8. I think that The Skeptologists will do well because I think that a lot of people will find it fascinating to watch just like they do mythbusters. I definitely don’t watch mythbusters for the explosions. I watch it because I think it is cool to watch them test urban myths. So hopefully this will be the opinion of many other people

  9. Daniel Sean Osborne says:

    Well, Steve, you know you have at least 40K+ viewers from the SGU fan base. I really hope this project sees the light of day.
    Might not be a bad idea to pitch the idea oversees where the audiences are not dumbed down.

  10. Gold says:

    @Daniel It would be great if the 40k+ potential viewers in the SGU fan base were able to get it.

    Will the pilot, at least, be being released online? Downloads of the show would be a great way of boosting the numbers so the network funding it has an idea of the potential value selling it to other networks.

    And you know that if they don’t release it someone will. So there goes all those downloads by people that can’t see it on TV, but really want to, untracked by those that determine how popular a show is…

  11. Jim Shaver says:

    Steve, I second your assessment of The Mentalist thus far. The plots have been pretty thin, there hasn’t been much mystery to keep the audience playing along as detectives, and in my opinion the writers have left the story of Jane’s past and the tragic loss of his family as a mere contrived flashback now and again. It’s too bad. They have a good-looking cast, which seems capable of performing more subtle, complex, and dramatic stories.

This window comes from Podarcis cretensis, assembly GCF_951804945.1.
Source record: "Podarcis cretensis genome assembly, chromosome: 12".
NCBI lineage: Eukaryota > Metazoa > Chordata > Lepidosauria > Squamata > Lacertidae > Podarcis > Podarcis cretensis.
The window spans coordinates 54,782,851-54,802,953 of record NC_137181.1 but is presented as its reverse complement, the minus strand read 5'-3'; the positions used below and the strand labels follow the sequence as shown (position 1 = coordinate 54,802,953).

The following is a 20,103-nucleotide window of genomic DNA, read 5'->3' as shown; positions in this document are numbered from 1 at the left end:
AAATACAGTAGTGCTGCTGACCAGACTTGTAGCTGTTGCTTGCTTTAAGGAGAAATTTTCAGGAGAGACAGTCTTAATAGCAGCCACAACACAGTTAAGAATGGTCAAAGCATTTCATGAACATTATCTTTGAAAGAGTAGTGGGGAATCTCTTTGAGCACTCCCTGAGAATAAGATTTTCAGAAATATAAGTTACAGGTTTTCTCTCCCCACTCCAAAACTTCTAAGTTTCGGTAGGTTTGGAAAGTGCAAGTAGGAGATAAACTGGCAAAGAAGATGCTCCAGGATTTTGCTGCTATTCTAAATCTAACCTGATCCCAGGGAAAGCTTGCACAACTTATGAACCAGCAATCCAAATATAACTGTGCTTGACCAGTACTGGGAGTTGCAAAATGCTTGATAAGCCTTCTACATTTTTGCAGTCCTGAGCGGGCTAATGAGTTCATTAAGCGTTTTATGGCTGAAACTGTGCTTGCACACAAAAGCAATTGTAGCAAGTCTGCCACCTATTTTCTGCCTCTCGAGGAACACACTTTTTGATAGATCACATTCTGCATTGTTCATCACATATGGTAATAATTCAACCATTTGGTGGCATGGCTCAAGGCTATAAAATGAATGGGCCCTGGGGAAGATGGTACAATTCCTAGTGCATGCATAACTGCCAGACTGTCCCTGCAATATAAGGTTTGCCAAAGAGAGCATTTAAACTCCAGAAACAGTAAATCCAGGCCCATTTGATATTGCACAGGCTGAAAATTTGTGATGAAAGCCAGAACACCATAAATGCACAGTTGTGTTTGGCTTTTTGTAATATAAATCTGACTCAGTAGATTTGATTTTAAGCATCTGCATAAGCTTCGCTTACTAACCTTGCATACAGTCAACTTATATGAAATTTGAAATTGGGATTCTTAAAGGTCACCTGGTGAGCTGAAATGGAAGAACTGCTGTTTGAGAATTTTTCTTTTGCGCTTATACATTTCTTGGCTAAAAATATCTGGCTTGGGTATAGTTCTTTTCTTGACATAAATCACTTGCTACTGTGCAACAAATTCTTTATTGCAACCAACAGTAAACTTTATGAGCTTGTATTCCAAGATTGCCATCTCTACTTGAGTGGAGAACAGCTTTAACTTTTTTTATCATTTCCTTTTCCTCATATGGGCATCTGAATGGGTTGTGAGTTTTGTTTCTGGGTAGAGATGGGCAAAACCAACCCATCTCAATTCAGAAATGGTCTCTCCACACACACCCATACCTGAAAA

I’ll keep watching and hoping… for a while anyway.

  12. The Blind Watchmaker says:

    How about a video podcast of “The Skeptologist”. You could charge 1 or 2 bucks a download. I think most of us fans would get it. This may give you some clout with a network.

  13. Colin J says:

    Hey, last nights The Mentalist had a good moment. He gave a short lesson on memory and how he uses memory cues to memorize cards. That was a good moment in skepticism! Maybe they’ll get to doing more of that.

  14. Chris (H) says:

    Ah, Jonathan Creek was awesome! Alan Davies (who’s on QI, with Stephen Fry, if you know of either of those wonderful things) is an extremely funny man, and a very good actor. I’m going to watch some episodes now :)

  15. Prue says:

    You should check out the Sleek Geeks an Australian show with Adam Spencer and Dr Karl. Very informative and amusing and extremely well done.

  16. SkepticOz says:

    “I hate to say this, but I get the distinct impression that high quality science-themed British shows are dumbed down for US television. This does not bode well”.